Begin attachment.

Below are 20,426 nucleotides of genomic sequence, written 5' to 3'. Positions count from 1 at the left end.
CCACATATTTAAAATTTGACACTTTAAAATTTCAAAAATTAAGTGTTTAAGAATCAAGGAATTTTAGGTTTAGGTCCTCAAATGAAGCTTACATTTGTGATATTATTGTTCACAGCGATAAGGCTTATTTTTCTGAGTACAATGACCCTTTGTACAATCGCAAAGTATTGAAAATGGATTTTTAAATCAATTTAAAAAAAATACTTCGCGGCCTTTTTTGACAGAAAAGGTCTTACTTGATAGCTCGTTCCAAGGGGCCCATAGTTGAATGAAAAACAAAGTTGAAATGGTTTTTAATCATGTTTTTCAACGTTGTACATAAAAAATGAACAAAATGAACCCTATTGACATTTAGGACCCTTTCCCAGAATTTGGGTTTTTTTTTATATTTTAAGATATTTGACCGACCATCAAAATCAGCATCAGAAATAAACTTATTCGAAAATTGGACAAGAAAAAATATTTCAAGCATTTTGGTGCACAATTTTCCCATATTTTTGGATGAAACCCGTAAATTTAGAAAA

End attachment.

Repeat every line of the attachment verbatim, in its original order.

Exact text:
Below are 20,426 nucleotides of genomic sequence, written 5' to 3'. Positions count from 1 at the left end.
CCACATATTTAAAATTTGACACTTTAAAATTTCAAAAATTAAGTGTTTAAGAATCAAGGAATTTTAGGTTTAGGTCCTCAAATGAAGCTTACATTTGTGATATTATTGTTCACAGCGATAAGGCTTATTTTTCTGAGTACAATGACCCTTTGTACAATCGCAAAGTATTGAAAATGGATTTTTAAATCAATTTAAAAAAAATACTTCGCGGCCTTTTTTGACAGAAAAGGTCTTACTTGATAGCTCGTTCCAAGGGGCCCATAGTTGAATGAAAAACAAAGTTGAAATGGTTTTTAATCATGTTTTTCAACGTTGTACATAAAAAATGAACAAAATGAACCCTATTGACATTTAGGACCCTTTCCCAGAATTTGGGTTTTTTTTTATATTTTAAGATATTTGACCGACCATCAAAATCAGCATCAGAAATAAACTTATTCGAAAATTGGACAAGAAAAAATATTTCAAGCATTTTGGTGCACAATTTTCCCATATTTTTGGATGAAACCCGTAAATTTAGAAAA